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What Factors Affect the Resistance Of A Wire?

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What Factors Affect the Resistance Of A Wire?

I am going to investigate one of the factors that affect the resistance of a length of wire.  I will use this circuit:


I will set up the circuit as shown in the diagram above.  I will take 10 readings, of volts and current, across the full length of wire available starting at 0cm, to give me the circuit resistance, to give a full range of results.  I will repeat these readings 3 times in case any anomalous results should occur as a result of an inconsistent wire due to it being damaged.  I will then find the average resistances and plot them against length on a graph.  I will take lengths from 0cm, by clipping the crocodile clips together, to 54cm, measuring every 6cm.

I will make it a fair test by fixing the cross-sectional area of the wire and the materials it is made from.  The current will be kept as constant as possible.  Ideally, I would keep the temperature of the wire the same, too, but it can be tricky.  To try and sustain a constant temperature I will switch off the power supply after each reading to allow time for the wire to cool.  I will also use a small current, which will help to keep the temperature down.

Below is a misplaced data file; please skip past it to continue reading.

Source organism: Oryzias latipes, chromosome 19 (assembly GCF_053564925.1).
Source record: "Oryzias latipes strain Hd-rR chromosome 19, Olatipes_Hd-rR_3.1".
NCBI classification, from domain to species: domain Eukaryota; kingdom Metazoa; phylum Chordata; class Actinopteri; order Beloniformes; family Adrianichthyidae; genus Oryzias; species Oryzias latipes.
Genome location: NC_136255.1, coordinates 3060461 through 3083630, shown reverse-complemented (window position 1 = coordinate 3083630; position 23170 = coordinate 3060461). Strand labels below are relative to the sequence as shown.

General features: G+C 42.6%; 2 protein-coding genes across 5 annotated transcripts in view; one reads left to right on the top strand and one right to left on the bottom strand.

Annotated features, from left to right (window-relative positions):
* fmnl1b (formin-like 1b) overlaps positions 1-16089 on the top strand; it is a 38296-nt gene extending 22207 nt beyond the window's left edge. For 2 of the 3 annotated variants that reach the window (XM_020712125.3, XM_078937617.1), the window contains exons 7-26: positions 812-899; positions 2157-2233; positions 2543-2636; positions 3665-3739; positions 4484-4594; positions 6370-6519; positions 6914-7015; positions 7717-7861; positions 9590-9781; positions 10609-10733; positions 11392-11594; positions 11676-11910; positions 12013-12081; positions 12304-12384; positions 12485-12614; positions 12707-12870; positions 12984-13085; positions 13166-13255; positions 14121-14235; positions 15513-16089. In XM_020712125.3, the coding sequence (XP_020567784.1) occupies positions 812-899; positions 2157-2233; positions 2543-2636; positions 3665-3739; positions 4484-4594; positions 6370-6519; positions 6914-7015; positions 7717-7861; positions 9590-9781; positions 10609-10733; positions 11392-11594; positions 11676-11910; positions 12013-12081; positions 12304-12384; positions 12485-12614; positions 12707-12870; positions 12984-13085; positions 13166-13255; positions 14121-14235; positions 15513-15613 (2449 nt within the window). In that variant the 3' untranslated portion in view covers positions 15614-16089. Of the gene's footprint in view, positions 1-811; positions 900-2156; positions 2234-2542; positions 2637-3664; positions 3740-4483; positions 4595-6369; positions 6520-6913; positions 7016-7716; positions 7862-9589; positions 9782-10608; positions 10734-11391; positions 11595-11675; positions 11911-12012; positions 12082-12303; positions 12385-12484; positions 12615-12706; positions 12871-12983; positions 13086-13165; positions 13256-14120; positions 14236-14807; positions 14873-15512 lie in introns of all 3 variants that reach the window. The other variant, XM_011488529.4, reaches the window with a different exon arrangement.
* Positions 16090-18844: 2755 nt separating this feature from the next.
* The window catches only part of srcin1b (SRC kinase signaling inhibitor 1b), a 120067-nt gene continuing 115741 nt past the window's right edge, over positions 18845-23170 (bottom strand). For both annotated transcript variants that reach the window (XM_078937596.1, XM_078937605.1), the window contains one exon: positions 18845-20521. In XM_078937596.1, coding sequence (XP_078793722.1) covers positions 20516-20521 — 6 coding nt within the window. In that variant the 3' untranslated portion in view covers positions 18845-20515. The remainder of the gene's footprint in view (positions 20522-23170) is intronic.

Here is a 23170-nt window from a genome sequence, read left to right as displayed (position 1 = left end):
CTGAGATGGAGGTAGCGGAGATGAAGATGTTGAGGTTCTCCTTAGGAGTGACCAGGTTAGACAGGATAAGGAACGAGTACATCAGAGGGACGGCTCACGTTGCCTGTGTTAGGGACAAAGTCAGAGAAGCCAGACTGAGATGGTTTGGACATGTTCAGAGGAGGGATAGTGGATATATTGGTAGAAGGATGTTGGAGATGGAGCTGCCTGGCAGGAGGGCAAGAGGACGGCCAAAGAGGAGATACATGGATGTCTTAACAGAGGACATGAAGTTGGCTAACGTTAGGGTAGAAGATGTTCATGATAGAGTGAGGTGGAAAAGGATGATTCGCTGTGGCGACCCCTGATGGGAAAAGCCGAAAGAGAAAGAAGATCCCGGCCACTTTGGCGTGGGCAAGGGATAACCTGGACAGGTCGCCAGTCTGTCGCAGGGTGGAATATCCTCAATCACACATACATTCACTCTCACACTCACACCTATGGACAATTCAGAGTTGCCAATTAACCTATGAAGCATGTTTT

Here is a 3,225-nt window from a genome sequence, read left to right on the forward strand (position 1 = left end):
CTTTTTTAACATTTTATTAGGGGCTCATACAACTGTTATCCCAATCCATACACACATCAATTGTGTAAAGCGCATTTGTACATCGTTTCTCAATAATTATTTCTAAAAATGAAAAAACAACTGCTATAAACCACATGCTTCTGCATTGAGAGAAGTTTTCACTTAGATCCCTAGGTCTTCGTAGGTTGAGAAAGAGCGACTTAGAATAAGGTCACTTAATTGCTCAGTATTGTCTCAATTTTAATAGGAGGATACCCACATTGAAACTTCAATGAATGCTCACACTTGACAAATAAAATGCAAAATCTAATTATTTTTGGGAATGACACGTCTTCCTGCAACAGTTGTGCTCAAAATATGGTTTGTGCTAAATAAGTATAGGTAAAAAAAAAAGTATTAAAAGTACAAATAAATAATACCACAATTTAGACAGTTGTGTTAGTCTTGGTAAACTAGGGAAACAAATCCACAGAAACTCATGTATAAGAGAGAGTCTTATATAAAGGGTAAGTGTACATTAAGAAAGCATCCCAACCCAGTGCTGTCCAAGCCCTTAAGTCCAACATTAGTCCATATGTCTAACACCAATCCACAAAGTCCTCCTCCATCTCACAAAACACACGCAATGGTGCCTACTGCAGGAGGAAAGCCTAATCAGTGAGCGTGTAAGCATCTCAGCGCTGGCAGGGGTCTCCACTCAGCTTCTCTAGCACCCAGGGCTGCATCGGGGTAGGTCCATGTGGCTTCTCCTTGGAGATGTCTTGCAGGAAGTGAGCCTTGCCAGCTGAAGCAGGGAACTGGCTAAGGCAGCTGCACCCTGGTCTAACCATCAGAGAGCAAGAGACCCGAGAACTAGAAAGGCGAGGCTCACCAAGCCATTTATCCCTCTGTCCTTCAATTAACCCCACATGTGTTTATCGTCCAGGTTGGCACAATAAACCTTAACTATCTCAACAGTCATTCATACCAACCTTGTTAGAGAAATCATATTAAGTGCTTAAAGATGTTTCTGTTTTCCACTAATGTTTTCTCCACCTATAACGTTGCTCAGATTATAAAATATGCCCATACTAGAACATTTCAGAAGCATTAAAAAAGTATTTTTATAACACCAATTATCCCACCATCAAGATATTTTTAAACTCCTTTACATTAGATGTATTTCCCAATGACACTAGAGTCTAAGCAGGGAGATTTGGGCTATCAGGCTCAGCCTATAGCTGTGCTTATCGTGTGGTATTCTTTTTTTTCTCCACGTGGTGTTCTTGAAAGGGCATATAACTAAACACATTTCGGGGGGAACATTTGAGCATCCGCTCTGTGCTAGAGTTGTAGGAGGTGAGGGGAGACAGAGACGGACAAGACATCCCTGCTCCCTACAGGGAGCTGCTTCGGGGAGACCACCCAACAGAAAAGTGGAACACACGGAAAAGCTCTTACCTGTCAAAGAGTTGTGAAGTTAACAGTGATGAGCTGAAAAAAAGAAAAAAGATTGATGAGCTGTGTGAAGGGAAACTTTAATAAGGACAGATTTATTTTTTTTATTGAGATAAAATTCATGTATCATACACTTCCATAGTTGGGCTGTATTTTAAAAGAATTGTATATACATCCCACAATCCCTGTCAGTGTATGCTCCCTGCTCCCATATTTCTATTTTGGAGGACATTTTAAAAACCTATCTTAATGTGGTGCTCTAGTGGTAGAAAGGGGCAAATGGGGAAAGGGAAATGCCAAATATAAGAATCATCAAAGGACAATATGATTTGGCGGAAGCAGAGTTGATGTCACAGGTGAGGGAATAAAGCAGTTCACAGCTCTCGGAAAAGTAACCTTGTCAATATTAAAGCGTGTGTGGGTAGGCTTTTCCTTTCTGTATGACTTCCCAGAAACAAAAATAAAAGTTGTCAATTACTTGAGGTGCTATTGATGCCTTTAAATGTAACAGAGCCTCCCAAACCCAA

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I think that the results will produce a straight-line graph showing that resistance is proportional to length.  I think that the graph will have a non-zero intercept because, at 0cm, the resistance of the rest of the circuit will be measured.  The graph may be slightly curved due to an increase in temperature, which will cause a higher resistance than expected.


I have found that the resistance of the wire increases with length.

As I predicted, the graph shows linear variation showing that the resistance is proportional to the length.  The first few results, up to and including 24cm, produce a slight curve because the short lengths of wire got hot, causing more resistance than expected.  This is due to a greater energy transfer and a reduced current.  The graph is a straight-line graph.  A resistance is shown for 0cm of wire because the rest of the circuit gives out a resistance, which, in this case, is an average of 0.13Ohms.  The gradient of the graph, or resistance per metre, is 13.85 Ohms/m.

To create the graph, I found the average of the three resistances I obtained for each length in the experiments.

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To obtain more results to see if the conclusion was correct, another length of nichrome wire could have this experiment repeated on it and it would be possible to see if the readings are similar.  Another way to obtain more results would be to change the material of the wire and test to see if its length had the same effect on the resistance of it.  The experiment could be repeated and the same number of readings of the same lengths could be taken.  A graph could be plotted and, although the gradient may be different, it would then be possible to see if the resistance was proportional to the length.

Overall, I think that the procedure used was successful and produced accurate results.

Charlie Durber        26/04/07        10BC1

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This student written piece of work is one of many that can be found in our GCSE Electricity and Magnetism section.

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